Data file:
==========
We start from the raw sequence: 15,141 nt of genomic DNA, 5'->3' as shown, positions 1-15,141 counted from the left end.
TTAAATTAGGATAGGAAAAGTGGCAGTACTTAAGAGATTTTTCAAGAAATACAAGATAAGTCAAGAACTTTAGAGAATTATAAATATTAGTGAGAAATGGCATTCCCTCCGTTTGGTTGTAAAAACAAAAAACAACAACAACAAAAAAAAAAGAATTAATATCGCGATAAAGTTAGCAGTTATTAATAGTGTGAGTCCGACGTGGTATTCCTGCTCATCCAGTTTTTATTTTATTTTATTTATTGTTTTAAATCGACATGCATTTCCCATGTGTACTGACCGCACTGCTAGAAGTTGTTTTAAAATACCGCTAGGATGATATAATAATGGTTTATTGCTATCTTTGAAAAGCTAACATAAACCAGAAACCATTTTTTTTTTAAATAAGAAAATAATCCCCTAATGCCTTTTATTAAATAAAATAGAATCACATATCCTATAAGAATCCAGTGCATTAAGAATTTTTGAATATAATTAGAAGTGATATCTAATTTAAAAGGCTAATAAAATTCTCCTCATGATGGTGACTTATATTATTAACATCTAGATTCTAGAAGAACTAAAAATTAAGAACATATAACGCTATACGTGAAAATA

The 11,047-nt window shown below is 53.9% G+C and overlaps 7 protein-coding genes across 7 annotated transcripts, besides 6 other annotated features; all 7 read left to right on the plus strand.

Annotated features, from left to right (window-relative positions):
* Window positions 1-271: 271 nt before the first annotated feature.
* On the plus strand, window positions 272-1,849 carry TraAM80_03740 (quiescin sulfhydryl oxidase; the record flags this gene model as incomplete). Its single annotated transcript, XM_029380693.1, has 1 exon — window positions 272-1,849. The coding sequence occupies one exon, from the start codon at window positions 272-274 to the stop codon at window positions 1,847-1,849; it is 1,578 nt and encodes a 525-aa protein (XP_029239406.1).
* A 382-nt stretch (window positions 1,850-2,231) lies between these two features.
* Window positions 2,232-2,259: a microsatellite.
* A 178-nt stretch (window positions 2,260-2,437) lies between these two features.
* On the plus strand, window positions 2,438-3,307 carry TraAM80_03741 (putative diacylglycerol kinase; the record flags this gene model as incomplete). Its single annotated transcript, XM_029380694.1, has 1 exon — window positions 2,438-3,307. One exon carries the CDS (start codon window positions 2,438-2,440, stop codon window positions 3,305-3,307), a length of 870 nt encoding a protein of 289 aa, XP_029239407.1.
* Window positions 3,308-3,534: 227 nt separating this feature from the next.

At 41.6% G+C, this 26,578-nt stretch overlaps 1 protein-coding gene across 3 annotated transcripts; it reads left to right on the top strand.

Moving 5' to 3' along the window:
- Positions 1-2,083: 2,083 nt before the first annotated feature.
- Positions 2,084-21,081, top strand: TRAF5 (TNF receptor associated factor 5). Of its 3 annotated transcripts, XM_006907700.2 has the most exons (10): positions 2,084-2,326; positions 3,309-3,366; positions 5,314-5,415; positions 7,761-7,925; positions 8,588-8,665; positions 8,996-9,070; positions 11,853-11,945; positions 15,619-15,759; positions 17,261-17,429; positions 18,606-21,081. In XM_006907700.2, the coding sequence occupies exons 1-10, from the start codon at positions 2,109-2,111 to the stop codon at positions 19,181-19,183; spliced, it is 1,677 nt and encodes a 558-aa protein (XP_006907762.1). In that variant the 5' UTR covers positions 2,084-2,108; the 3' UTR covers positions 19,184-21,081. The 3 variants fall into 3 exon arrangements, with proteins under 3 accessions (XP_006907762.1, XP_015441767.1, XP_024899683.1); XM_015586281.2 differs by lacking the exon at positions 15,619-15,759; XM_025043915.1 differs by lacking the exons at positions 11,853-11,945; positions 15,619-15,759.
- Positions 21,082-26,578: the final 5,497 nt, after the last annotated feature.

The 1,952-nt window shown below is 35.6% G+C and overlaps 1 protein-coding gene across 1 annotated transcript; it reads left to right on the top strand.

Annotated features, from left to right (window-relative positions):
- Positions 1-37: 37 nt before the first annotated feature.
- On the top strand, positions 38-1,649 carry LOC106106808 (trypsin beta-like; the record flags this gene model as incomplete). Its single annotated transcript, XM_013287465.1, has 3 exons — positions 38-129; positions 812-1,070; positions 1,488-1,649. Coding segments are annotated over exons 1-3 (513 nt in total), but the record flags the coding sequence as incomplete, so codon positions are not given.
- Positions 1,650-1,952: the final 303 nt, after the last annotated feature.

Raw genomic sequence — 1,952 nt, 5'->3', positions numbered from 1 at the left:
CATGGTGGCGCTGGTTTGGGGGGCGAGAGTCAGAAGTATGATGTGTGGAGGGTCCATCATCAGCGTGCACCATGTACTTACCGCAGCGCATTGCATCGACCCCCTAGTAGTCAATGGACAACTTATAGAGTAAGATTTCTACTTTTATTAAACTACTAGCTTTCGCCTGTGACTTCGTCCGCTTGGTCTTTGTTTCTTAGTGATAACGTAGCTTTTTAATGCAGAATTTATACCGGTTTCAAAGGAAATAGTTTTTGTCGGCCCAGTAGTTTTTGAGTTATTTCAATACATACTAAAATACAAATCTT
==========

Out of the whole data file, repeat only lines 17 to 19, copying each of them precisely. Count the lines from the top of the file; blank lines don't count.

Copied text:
The 1,952-nt window shown below is 35.6% G+C and overlaps 1 protein-coding gene across 1 annotated transcript; it reads left to right on the top strand.

Annotated features, from left to right (window-relative positions):
- Positions 1-37: 37 nt before the first annotated feature.